The frustration in the crowd was palpable and audible. Parsons fielded dozens of questions and suggestions from concerned citizens, describing unsuccessful attempts over many years to lessen the environmental impact of HC&S's actions. A proposal took form for scheduling of an all-inclusive community forum with representatives from the local and county government, HC&S, sustainability groups, the agricultural and farming industries and more. The hope was for a meeting at which "real change that satisfies all parties," where a win-win solutions for both the sugar industry and the community could be discussed.

Although cane burning drew the strongest statements and the greatest frustration that night, other issues also inspired debate.

A proposal to create an axis deer culling program that also provides local venison for sale is gaining momentum. Lokahi Sylva and Phyllis Robinson reported that USDA inspectors were ready to assist in making the program work, De Coite packinghouse is ready to process and package the meat and Maui Cattle Company is ready to distribute and sell the meat.

Many attendees applauded this proposal for management of this invasive species, which has become a problem for Upcountry farmers, ranchers and drivers and South Maui golf courses. Others looked forward to a healthy, local meat source.

But some spoke up for the deer, wondering if there wasn't some other solution that didn't include killing them.

Sylva commented that, without a natural predator to keep the deer in check, more deer will actually suffer due to drought and lack of browse, if the population continues to grow.

Many challenges have made major environmental improvement a slow process. Resistance to change, Parsons believes, is part of human nature, and is something he observes across Maui when it comes to sustainability.

"The struggle to pass or enact meaningful environmental improvements is also worsened by the fact that initiatives require lengthy and costly commitments by multiple interests and groups," explained Parsons.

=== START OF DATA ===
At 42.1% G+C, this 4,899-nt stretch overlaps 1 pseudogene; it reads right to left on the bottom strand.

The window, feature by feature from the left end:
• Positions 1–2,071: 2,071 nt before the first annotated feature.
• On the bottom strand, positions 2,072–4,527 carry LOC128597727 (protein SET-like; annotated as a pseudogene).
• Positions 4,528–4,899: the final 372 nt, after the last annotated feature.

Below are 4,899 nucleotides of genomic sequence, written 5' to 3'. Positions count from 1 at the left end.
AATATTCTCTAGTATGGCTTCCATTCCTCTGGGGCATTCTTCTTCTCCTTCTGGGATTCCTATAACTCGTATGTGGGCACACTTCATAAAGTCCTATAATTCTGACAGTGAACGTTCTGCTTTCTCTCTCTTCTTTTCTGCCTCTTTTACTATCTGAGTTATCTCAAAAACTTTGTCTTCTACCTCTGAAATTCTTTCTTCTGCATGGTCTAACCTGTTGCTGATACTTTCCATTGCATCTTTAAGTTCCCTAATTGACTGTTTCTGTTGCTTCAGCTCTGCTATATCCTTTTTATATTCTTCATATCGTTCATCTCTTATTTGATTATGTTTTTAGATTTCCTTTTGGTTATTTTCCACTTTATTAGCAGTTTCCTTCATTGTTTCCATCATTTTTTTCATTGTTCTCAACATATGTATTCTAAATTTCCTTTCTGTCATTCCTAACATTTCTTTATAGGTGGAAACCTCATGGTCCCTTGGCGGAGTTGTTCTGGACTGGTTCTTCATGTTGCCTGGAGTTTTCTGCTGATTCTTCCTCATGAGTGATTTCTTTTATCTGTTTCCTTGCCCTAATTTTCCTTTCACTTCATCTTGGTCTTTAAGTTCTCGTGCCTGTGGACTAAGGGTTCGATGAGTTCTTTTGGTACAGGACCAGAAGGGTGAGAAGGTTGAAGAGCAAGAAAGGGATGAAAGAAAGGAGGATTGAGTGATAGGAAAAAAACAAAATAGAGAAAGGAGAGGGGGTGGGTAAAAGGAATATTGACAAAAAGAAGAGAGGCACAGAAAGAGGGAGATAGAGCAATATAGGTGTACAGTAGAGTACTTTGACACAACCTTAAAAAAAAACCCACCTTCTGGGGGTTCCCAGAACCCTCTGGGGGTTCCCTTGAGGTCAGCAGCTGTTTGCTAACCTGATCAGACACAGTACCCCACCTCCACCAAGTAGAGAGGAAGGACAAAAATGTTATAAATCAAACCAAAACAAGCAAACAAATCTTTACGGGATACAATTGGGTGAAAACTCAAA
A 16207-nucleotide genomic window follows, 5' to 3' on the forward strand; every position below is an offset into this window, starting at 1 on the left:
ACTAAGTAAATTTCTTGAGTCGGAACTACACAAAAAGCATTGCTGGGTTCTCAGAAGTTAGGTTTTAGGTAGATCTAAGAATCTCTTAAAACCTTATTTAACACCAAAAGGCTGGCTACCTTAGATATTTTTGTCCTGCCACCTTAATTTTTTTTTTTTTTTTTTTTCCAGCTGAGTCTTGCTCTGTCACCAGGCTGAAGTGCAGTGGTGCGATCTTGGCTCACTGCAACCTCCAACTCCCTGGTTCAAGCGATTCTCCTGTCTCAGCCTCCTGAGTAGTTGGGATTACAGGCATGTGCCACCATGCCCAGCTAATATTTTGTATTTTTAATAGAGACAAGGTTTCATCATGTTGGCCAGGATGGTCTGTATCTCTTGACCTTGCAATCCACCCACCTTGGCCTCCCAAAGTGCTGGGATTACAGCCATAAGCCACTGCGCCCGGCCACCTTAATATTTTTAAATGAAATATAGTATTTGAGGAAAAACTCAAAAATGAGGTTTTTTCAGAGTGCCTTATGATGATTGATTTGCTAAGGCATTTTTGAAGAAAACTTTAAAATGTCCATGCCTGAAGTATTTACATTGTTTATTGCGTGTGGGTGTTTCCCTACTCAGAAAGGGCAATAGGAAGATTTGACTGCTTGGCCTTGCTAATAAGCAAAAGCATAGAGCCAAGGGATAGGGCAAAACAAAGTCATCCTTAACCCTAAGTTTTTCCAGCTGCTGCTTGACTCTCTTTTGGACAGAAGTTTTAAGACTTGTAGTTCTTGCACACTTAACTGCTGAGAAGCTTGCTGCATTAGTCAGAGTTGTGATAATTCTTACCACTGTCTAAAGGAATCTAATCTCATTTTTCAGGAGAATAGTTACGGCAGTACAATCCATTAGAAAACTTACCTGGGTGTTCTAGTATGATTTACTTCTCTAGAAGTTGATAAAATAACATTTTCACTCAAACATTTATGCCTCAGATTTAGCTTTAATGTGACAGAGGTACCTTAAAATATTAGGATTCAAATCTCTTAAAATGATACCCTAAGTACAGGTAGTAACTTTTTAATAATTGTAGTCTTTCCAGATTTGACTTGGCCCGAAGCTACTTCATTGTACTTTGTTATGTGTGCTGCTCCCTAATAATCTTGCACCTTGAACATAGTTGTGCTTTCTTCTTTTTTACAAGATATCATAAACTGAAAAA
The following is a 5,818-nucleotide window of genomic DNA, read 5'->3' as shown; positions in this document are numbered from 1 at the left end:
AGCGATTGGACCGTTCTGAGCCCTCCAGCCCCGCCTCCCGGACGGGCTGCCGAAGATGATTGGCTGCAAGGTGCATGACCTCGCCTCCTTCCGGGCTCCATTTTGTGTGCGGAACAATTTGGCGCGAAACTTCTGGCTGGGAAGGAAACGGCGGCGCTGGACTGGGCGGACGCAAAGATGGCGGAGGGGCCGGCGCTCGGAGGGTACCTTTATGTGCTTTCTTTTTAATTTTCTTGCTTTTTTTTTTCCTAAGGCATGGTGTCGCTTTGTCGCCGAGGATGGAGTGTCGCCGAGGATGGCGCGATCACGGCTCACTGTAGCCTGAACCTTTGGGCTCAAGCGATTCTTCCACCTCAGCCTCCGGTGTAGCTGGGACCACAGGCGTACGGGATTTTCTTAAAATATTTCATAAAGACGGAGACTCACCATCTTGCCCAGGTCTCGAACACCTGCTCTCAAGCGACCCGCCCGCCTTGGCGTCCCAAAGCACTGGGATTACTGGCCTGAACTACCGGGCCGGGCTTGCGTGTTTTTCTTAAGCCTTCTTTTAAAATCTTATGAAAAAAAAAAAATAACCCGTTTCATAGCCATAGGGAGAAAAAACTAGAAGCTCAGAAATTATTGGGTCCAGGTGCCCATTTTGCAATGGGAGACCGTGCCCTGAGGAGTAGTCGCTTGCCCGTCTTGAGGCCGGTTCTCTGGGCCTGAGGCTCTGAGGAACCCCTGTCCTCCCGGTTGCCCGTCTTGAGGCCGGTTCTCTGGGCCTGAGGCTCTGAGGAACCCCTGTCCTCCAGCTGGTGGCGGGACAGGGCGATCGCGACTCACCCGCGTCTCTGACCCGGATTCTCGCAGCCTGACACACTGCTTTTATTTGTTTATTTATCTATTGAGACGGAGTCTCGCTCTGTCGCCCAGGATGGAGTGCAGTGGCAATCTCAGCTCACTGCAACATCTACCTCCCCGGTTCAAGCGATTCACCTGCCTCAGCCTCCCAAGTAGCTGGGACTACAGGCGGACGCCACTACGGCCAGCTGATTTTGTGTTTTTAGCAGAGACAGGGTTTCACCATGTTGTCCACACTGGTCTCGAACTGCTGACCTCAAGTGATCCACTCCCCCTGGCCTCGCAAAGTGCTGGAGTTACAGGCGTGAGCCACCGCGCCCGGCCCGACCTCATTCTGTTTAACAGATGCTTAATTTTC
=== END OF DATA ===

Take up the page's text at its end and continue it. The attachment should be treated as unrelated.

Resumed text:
However, Parsons and the Mayor's Office are full of ideas, and have made many steps toward identifying allies, enumerating challenges and reducing "the disconnect between eco-issues and economic opportunity."

"Perhaps it is becoming clear to the establishment on Maui that there is economic value-money to be made-in focusing on sustainability issues and making 'green' improvements," said Parsons.

He reported his support for the mayor's proposal to the Charter Commission to add language for more focus on environmental protection and sustainability to the "Powers, Duties, and Functions" of the Department of Environmental Management.

According to the proposal, the director of this division would "guide efforts to maximize opportunities for natural resource protection, conservation and restoration" and "coordinate and develop policies and initiatives that integrate sustainable resource development [and] support local food and energy production."

Despite strong opinions on a number of issues, the tone of the meeting remained respectful and considerate. Upcountry Sustainability President Melanie Stephens observed that, "If an upcoming community forum to discuss potential directions for HC&S is to happen and be productive, the community will need to bring every bit of respectfulness, consideration and aloha they possess."